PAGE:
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The Rebirth of Life & Legend: Part 2

Last time, I talked about the birth of Life & Legend and how we’ve been hard at work on a second edition of the game. I explained why Life & Legend will make a great journaling rpg. In a future post, we’ll talk about how the journaling rpg works.

For now, let’s look at some of the changes we’ve made to the standard game.

Artwork & Icons

The aesthetic of the game hasn’t changed. The art still evokes that mystical higher fantasy feel. The layout and graphic design remains mostly the same, but we wanted certain information to be more clear and easy to spot. We decided to replace some text with icons. This worked well, but since Life & Legend has such a literate vibe already, it was important to use text as much as possible. We think we found a happy medium between text and icons. Maybe we’ll call them “text-icons”?

The Adventure cards were not only super important, they were some of the most text and information heavy in the game, so they had to stand out and be easy to understand. Here you can see an Adventure before and after the revisions: 

Notice that we’ve replaced the flat (and less exciting) “trait symbols” with the more colorful and elegant “wax seal” icon. There are also the “text-icons” mentioned earlier as well as the new “discard” symbol.

A few things, such as the challenge dice, remain the same.

Action Selection

Life & Legend originally used a phases system for actions. Players would progress through four phases each turn: Contemplation, World, Life, and Resolution. Certain actions were only available during each phase. For example, you could attempt an Adventure during the World Phase; you could create a Background during the Life phase, etc, but the other actions weren’t available. You could skip some of the phases, some you couldn’t.

Additionally, different cards “went off” on different phases. For example, when War was in play, you would discard the top card of the Life Deck at the end of every Contemplation phase. This system worked, but the players had to keep a watchful eye on the cards in play to make sure no one was overlooking any effects that were supposed to activate on a given turn.

Since there were already actions in the game, we paired them on four action cards. Players now select one big action each turn by placing their marker on it. The catch? Player’s must select a new card, with a different action, on the next turn. This helped the game in two ways. One, it created a need to think ahead when selecting an action, and two, it used markers to represent the characters.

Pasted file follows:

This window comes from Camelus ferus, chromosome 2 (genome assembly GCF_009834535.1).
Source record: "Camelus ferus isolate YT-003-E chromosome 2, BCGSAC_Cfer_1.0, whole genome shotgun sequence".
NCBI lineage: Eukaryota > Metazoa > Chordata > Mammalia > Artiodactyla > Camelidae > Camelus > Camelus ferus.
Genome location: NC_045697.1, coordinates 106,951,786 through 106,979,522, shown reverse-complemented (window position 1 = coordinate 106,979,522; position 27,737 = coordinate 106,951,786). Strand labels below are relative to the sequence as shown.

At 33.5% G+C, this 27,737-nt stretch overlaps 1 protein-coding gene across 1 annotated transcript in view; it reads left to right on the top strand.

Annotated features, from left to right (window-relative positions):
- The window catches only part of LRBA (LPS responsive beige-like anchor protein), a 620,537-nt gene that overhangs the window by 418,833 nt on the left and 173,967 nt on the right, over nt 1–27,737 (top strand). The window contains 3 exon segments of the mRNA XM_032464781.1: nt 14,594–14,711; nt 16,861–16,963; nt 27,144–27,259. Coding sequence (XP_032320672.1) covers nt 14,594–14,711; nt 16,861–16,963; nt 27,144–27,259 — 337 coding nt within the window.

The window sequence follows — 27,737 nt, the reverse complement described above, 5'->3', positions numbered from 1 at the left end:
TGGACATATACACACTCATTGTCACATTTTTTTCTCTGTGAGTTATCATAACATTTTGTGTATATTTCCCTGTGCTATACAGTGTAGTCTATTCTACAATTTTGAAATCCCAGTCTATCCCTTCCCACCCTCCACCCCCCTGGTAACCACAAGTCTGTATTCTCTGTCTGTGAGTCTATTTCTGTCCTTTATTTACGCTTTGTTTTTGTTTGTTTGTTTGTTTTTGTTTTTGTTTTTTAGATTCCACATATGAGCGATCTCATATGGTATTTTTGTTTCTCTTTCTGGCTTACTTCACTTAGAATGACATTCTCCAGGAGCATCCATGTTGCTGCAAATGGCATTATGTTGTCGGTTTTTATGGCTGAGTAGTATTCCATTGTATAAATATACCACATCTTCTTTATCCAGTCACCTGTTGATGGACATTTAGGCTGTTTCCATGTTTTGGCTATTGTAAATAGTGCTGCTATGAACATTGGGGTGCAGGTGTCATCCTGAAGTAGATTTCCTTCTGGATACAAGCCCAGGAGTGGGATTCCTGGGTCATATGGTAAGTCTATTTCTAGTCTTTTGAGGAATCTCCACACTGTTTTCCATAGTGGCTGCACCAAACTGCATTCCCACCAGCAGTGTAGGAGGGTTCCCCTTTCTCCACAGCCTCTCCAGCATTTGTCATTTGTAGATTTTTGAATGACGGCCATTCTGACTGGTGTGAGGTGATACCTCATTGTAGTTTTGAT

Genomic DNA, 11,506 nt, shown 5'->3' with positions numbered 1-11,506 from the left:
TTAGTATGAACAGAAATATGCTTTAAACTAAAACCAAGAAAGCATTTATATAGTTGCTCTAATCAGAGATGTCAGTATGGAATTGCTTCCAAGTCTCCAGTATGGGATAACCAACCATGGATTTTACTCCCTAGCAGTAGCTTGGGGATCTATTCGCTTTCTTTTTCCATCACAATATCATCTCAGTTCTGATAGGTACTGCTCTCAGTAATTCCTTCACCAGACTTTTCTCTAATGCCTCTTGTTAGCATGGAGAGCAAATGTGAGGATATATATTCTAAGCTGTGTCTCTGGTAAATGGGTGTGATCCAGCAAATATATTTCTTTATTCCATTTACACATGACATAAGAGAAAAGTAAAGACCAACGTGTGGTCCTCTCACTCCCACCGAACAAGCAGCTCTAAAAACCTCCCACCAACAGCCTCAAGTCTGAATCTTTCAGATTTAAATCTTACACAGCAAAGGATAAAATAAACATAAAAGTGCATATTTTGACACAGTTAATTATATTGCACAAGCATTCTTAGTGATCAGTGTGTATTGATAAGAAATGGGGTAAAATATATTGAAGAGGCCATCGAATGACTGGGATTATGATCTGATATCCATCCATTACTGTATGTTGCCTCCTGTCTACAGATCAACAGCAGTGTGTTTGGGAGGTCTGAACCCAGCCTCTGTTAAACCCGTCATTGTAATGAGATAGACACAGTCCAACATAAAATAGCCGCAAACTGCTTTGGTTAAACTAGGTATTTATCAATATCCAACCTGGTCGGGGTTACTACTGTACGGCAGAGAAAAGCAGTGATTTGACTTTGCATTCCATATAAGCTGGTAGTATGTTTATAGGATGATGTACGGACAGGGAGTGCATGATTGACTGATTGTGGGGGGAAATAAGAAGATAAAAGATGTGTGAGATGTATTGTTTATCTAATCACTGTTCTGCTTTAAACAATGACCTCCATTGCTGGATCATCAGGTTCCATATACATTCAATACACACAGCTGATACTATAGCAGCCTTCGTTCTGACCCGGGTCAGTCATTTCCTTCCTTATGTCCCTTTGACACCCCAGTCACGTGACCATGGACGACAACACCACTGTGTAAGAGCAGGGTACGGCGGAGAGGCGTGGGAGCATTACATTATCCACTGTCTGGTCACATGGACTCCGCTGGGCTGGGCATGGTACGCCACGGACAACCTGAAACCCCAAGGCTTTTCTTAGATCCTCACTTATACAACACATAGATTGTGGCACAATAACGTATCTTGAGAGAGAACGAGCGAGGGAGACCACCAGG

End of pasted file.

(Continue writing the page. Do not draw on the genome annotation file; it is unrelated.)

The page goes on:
Action card with prototype artwork.

Playable characters were the next logical step.


Life & Legend already had a colorful cast of characters, you just couldn’t play them. They were the “bots” used for solo play. When designing the characters for 2nd edition, we looked at the bots first to see if any were interesting enough to evolve into playable characters. This meant tweaking their abilities into something useful to a player.

Geoffrey the Scholar with prototype artwork.

Side A and Side B

Special abilities make for an asymmetrical game, but there is an option for those who would rather start on equal footing. Each character card has a “Side B”, where the character has no special abilities. These are recommended for learning the game as well.

Base Game and Expansions

The 1st edition of the game had several elements that would have worked better as expansions. We’ve handled this by splitting the game into a base game, and three smaller expansions. The expansions are modular, so players can add any or none to the base game.

The base game supports one or two players. It’s parred down and easy to learn, using fewer cards and rules. Each expansion increases the complexity, upping the player count by one, adding new cards and a new playable character.

The plan is to release everything together. The base game will be the free demo print and play.

Game Modes

Life & Legend originally had several game modes to keep things interesting. After the revisions and the inclusion of the journaling mode, we were able to keep a couple of these older solo modes, such as the Arbiter. We also have one AI opponent, Rhust the Wanderer, who can be added to solo games. Of course, all of these additional modes are optional.

In Closing

As we move closer to releasing Life & Legend, we’re interested in hearing your thoughts about all of these changes. What do you think is a necessary part to an adventure card game? Let us know in the comments.

For the next installment, we’ll take a deep dive into the mechanics of the journaling rpg.

Until then!


Adam Glass is Head of Operations at Seven Day Games, which is a fancy way of saying he writes emails all day and plans meetings in his spare time. The resident rpg historian, he has a long past with Dungeons & Dragons and has been playing various rpgs since his childhood in the 1980s.

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